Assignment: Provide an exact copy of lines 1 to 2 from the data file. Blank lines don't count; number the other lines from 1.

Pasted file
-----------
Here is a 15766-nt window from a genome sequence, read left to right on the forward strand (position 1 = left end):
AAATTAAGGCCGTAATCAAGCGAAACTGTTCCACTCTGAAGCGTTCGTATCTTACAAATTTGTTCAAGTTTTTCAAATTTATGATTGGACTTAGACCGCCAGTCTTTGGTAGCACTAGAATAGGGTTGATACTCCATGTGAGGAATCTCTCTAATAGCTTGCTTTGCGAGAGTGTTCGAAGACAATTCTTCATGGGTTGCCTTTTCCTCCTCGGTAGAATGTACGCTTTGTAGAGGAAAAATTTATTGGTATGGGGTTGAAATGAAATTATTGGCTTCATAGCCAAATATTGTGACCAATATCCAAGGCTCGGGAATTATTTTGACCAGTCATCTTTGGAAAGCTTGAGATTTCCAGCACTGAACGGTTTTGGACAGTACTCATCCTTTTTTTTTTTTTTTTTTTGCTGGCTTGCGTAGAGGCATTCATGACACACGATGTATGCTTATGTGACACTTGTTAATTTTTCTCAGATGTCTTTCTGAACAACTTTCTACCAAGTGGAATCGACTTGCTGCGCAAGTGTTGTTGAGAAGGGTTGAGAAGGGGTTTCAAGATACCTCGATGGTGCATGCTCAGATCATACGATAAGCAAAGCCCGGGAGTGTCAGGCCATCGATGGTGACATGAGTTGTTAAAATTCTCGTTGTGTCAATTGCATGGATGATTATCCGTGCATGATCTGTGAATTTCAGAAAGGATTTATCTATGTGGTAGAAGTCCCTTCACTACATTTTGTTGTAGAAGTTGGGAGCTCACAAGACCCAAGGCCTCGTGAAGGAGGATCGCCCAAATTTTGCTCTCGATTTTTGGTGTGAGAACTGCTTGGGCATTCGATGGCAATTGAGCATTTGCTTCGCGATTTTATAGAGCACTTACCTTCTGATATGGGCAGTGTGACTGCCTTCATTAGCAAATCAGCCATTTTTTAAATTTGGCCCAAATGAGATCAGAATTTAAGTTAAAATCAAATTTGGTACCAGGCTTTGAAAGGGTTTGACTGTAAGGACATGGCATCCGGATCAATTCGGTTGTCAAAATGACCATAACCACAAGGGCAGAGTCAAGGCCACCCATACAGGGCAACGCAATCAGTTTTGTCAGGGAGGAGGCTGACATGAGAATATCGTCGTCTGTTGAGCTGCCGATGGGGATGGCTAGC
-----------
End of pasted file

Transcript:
Here is a 15766-nt window from a genome sequence, read left to right on the forward strand (position 1 = left end):
AAATTAAGGCCGTAATCAAGCGAAACTGTTCCACTCTGAAGCGTTCGTATCTTACAAATTTGTTCAAGTTTTTCAAATTTATGATTGGACTTAGACCGCCAGTCTTTGGTAGCACTAGAATAGGGTTGATACTCCATGTGAGGAATCTCTCTAATAGCTTGCTTTGCGAGAGTGTTCGAAGACAATTCTTCATGGGTTGCCTTTTCCTCCTCGGTAGAATGTACGCTTTGTAGAGGAAAAATTTATTGGTATGGGGTTGAAATGAAATTATTGGCTTCATAGCCAAATATTGTGACCAATATCCAAGGCTCGGGAATTATTTTGACCAGTCATCTTTGGAAAGCTTGAGATTTCCAGCACTGAACGGTTTTGGACAGTACTCATCCTTTTTTTTTTTTTTTTTTTGCTGGCTTGCGTAGAGGCATTCATGACACACGATGTATGCTTATGTGACACTTGTTAATTTTTCTCAGATGTCTTTCTGAACAACTTTCTACCAAGTGGAATCGACTTGCTGCGCAAGTGTTGTTGAGAAGGGTTGAGAAGGGGTTTCAAGATACCTCGATGGTGCATGCTCAGATCATACGATAAGCAAAGCCCGGGAGTGTCAGGCCATCGATGGTGACATGAGTTGTTAAAATTCTCGTTGTGTCAATTGCATGGATGATTATCCGTGCATGATCTGTGAATTTCAGAAAGGATTTATCTATGTGGTAGAAGTCCCTTCACTACATTTTGTTGTAGAAGTTGGGAGCTCACAAGACCCAAGGCCTCGTGAAGGAGGATCGCCCAAATTTTGCTCTCGATTTTTGGTGTGAGAACTGCTTGGGCATTCGATGGCAATTGAGCATTTGCTTCGCGATTTTATAGAGCACTTACCTTCTGATATGGGCAGTGTGACTGCCTTCATTAGCAAATCAGCCATTTTTTAAATTTGGCCCAAATGAGATCAGAATTTAAGTTAAAATCAAATTTGGTACCAGGCTTTGAAAGGGTTTGACTGTAAGGACATGGCATCCGGATCAATTCGGTTGTCAAAATGACCATAACCACAAGGGCAGAGTCAAGGCCACCCATACAGGGCAACGCAATCAGTTTTGTCAGGGAGGAGGCTGACATGAGAATATCGTCGTCTGTTGAGCTGCCGATGGGGATGGCTAGC